|My mare Kessy's, beautiful feet. I do maintenance trim every 3-4 weeks. Takes about 20 minutes.|
In recent months I’ve traveled more than normal working with folks and their horses on posture. For me, just about everything good, great, not so good, bad and horrible can be traced to posture, the horses, and the human’s—but mostly I focus on the horse. Since I’ve been traveling more than normal, I’ve seen more horses than I have been for a while. And I’ve seen a lot of feet causing poor posture. And I’ve begun to speak up, sorry.
For a long time now I’ve devoted a fair amount of my time to helping folks understand and learn the exercises Peggy Cummings put together to promote proper posture, body carriage and self awareness. As folks who know me know, I’m all about the horse’s posture and I’ve often written about it. And for a long time I’ve “mentioned” the feet, but went about meeting with folks, doing a few clinics and trying to help. Inside me though, I was well aware that even though by the end of the day or clinic we’d have the horse in great, healthy posture and body carriage, I knew it could not hold. Not on a poor foundation.
The purpose of the clinics is to teach the basic exercises so that the horse owner can continue to do them, but if the feet, the very foundation, is out of whack—no amount of exercises, bodywork, training or gadgets will keep the horse in healthy posture, free moving and happy.
So I’ve begun to speak up more about feet ... And please believe me it is not always easy. It’s not always easy for me to say, it’s not always easy for folks to hear. It’s certainly not always easy for folks to accept and change, I get that. However, I now always address feet right away, at the very beginning when I first analyze the horse. Instead of simply studying and discussing posture and what the horse needs and what we’ll work on, I talk about the feet. In fact I may not, in some cases, even begin until I trim feet. I’ve found that to be the biggest eye opener when folks can watch the pasterns, legs, chest and topline change right before their eyes.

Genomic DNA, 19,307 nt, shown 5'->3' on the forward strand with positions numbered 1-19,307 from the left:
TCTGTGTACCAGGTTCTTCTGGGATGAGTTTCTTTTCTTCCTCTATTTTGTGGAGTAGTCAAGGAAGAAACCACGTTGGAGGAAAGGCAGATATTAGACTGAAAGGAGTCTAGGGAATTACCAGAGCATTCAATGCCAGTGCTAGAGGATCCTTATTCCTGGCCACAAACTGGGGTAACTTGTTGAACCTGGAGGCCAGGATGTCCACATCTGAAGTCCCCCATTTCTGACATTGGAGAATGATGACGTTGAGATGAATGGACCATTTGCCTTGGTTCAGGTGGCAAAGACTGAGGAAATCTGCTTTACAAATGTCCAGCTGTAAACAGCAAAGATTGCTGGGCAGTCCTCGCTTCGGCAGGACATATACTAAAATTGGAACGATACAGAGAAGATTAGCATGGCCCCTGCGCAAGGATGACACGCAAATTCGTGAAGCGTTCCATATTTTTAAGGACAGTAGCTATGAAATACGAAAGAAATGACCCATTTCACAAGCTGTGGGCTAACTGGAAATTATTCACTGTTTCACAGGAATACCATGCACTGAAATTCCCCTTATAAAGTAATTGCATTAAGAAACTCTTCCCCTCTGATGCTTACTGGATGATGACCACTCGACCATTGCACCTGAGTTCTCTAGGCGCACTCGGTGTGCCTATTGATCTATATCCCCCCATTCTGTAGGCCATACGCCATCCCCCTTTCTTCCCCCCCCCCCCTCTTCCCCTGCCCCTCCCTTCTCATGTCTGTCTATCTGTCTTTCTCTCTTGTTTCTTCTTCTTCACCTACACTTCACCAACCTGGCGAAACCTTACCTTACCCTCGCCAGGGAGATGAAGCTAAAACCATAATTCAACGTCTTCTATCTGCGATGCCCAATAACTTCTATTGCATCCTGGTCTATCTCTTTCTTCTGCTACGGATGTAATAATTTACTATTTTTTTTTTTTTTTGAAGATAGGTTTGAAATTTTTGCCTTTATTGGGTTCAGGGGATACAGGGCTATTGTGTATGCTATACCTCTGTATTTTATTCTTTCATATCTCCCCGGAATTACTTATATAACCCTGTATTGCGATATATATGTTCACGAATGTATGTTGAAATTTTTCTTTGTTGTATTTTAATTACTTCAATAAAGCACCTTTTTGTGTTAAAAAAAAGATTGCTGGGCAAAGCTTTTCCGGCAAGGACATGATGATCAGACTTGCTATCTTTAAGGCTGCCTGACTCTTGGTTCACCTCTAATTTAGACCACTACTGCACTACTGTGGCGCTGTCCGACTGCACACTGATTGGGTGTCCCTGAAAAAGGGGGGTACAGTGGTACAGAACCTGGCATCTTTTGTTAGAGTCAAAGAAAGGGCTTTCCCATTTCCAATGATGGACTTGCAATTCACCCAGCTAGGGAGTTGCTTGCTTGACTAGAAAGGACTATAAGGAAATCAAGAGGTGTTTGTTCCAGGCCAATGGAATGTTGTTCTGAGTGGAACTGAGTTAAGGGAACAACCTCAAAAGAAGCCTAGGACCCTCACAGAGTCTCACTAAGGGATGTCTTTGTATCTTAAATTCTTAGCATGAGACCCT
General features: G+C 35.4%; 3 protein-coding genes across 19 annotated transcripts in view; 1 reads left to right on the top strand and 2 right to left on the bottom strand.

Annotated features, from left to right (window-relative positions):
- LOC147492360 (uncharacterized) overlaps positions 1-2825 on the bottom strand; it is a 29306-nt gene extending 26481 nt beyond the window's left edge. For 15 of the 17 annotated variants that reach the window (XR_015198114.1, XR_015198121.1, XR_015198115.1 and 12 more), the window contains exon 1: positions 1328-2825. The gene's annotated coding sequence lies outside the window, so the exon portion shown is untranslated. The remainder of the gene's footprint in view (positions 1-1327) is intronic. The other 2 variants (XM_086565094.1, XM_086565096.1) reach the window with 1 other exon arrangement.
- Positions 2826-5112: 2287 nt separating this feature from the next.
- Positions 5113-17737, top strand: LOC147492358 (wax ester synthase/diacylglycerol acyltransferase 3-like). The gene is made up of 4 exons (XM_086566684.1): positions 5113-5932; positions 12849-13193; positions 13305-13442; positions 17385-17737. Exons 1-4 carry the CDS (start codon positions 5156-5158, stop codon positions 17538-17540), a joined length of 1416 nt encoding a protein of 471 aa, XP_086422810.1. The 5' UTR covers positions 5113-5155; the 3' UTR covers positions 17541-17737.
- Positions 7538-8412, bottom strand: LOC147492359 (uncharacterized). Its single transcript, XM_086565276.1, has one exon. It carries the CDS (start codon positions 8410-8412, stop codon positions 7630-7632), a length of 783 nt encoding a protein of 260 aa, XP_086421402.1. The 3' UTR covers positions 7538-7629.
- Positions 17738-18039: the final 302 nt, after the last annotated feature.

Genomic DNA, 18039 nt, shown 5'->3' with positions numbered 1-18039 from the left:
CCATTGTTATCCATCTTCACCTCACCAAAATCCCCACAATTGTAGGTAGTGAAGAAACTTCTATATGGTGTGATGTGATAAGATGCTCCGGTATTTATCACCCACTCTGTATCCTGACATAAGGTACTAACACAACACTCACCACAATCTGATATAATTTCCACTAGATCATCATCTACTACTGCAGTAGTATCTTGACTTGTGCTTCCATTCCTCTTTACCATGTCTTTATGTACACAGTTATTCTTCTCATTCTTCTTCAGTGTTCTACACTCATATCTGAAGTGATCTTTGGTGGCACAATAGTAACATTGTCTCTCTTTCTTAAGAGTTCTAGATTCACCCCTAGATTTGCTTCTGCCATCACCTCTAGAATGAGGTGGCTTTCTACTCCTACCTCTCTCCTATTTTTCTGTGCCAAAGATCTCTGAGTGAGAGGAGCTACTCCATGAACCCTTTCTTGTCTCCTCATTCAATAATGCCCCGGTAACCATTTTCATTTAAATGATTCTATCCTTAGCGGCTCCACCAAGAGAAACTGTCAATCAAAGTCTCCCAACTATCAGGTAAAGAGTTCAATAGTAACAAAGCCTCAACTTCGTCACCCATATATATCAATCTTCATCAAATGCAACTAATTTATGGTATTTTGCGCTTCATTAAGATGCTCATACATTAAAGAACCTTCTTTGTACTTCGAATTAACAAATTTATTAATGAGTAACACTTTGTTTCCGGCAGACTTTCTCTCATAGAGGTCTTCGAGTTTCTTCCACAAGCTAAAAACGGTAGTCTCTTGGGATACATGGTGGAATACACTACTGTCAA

Folks who know me know I’m an unwavering believer in that all horses can and should be barefoot. If I’ve lost you here, that’s okay. For those of you still interested we’ll go on a bit more.
Sadly I see way too many barefoot horses with poor posture brought on by poorly managed feet. All I’m hoping to point out today is, the feet do matter. In fact, they matter most of all. When posture begins to fail, everything goes downhill with it, health, attitude and money. And posture will always fail if the foundation is lacking.
Gitty Up, Dutch Henry
P.S.For a bit more about my thoughts about foot care please read "For a Beautiful Barefoot Trim-Keep it Simple" HERE
You might also be interested in my book, "It's for the Horses." Find it at www.itsforthehorses.com